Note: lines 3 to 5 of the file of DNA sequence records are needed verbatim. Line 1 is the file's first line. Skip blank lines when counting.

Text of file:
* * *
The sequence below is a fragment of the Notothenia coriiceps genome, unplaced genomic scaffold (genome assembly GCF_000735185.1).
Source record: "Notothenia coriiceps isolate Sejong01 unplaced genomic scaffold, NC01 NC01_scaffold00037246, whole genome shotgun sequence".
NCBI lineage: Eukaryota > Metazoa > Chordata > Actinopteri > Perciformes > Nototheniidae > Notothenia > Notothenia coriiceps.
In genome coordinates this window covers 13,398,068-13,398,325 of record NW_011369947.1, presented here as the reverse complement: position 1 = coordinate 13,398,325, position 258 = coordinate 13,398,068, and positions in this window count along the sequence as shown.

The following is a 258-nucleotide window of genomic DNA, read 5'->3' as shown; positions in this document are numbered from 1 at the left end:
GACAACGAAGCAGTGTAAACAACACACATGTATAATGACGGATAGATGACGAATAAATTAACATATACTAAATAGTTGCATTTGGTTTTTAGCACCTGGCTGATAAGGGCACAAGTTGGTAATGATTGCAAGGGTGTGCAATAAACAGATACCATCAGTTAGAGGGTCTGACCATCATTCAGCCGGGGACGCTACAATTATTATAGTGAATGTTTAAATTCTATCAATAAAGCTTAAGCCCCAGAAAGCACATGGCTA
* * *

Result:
NCBI lineage: Eukaryota > Metazoa > Chordata > Actinopteri > Perciformes > Nototheniidae > Notothenia > Notothenia coriiceps.
In genome coordinates this window covers 13,398,068-13,398,325 of record NW_011369947.1, presented here as the reverse complement: position 1 = coordinate 13,398,325, position 258 = coordinate 13,398,068, and positions in this window count along the sequence as shown.

The following is a 258-nucleotide window of genomic DNA, read 5'->3' as shown; positions in this document are numbered from 1 at the left end: